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8 petrol and diesel saving tips
1. Make sure you maintain your vehicle
The average age of a car at scrappage is around 14 years, while the average age of vehicles on the road is closer to eight years.
Regular maintenance and servicing improves the efficiency of your vehicle and therefore can improve your fuel consumption.
It’s particularly important to make sure your tires are inflated to the correct pressure as indicated in your owner’s manual as underinflated and overinflated tires both adversely affect fuel economy. Tyre pressures will vary depending on the load you are carrying: if you have four passengers and luggage then you will need your tires inflated to the maximum recommended pressures.
Things to check:
1. Maintain your car’s battery
2. Change filters regularly
3. Drive smoothly… most of the time
4. Use your air conditioning
5. Replace spark plugs and leads
6. Top up fluids regularly
7. Check your tyres
2. Combine journeys: a warm engine is more efficient
Consider making one round trip rather than several short trips. Once the engine is warm it will operate at its most efficient whereas several cold starts will increase fuel consumption even though the total mileage could be the same
This is why the RAC’s Record Road Trip team kept going almost continuously, only stopping for 20 minutes at a time on the way to setting a world record of driving through 14 countries on one tank of fuel. That was 1,158.9 miles, driving at an average speed of 45mph and achieving an incredible 75.9mpg.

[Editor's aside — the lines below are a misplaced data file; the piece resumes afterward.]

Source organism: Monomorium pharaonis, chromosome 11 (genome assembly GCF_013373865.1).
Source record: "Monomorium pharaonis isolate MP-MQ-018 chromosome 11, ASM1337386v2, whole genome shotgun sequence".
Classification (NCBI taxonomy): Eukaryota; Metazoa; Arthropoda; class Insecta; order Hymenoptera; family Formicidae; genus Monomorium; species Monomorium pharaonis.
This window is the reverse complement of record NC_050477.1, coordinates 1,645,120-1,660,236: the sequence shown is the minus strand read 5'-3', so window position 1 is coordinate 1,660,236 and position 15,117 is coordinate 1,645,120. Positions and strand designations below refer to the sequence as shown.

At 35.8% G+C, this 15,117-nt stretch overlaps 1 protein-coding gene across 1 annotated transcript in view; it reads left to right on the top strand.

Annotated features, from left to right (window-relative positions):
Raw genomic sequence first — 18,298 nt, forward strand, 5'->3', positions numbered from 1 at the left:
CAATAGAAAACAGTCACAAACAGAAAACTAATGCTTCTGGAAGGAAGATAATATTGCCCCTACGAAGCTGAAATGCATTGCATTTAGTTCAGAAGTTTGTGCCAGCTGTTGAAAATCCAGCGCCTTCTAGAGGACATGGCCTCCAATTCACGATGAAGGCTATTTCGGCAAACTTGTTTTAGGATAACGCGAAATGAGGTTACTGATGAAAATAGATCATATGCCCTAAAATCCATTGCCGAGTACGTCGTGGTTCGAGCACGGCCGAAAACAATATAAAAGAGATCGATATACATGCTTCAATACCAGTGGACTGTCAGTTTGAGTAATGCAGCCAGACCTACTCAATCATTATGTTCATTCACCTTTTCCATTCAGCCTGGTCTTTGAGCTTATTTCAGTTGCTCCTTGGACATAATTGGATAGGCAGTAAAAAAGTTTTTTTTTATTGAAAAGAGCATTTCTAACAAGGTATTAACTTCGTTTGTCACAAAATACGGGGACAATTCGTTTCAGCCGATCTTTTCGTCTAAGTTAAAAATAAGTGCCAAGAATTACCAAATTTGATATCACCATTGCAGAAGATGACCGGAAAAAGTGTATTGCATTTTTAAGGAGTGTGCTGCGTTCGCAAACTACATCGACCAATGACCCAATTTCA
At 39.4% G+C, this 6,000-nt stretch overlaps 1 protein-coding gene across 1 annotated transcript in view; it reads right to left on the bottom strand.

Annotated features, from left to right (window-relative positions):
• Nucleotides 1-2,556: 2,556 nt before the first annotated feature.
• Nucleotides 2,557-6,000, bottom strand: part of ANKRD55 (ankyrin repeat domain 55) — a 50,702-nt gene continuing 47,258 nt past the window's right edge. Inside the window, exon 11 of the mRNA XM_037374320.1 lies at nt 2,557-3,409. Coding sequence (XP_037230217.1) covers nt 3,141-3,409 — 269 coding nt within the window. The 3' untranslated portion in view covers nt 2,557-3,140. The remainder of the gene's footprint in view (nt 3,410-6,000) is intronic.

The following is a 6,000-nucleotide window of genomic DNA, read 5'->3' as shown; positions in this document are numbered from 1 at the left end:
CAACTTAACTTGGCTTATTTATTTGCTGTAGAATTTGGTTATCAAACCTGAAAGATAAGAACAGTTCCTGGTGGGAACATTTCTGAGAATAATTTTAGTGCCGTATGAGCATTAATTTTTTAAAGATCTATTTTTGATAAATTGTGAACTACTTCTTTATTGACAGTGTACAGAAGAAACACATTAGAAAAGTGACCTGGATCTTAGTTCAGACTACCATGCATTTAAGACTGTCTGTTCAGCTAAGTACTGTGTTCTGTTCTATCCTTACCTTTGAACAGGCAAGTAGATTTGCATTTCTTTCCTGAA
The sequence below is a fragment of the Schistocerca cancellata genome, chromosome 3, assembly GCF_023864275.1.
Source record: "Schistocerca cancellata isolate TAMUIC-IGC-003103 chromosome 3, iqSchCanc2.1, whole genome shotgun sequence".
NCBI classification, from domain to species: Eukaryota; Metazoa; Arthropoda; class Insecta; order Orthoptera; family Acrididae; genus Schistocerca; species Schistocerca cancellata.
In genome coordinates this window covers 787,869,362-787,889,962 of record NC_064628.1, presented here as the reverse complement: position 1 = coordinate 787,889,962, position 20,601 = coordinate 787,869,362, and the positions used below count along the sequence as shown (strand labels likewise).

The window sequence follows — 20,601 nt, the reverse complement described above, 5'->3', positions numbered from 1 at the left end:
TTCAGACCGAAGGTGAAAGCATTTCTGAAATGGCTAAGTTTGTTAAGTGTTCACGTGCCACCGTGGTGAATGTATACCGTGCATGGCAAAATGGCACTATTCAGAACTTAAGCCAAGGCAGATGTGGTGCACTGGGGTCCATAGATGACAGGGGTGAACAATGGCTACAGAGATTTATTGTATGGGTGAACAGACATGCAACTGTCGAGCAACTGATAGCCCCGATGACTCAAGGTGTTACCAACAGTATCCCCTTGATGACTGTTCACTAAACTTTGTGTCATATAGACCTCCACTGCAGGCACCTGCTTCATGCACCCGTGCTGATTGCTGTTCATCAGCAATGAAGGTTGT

The thermodynamic answer is efficiency is essentially mechanical energy output divided by the total energy available in the fuel burned. Since a hot engine needs to be better insulated to maintain the higher temperature for a similar amount of fuel burned, there's less heat energy wasted and therefore more efficiency.
The chemical answer is that for a chemical reaction to take place, a certain energy threshold must be reached. A hotter engine has the fuel starting out closer to this threshold so less energy needs to be expended to make the gas ignite. What you wind up with is the gas needing less input energy and combusting more completely assuming you can get enough air mixed in with the fuel.
3. Don’t get dragged down
Don’t leave your roof bars and roof box on because they create wind resistance and cause your car to use more fuel through the ‘drag’ effect. This is increased the faster you drive.
According to the Energy Saving Trust, an empty roof rack adds 16% drag when driving at 75mph. At the same speed, a roof box adds 39%, making your vehicle much less fuel-efficient.
Even those little flags you can affix to your vehicle to show support for your football team during the world cup can decrease your mpg!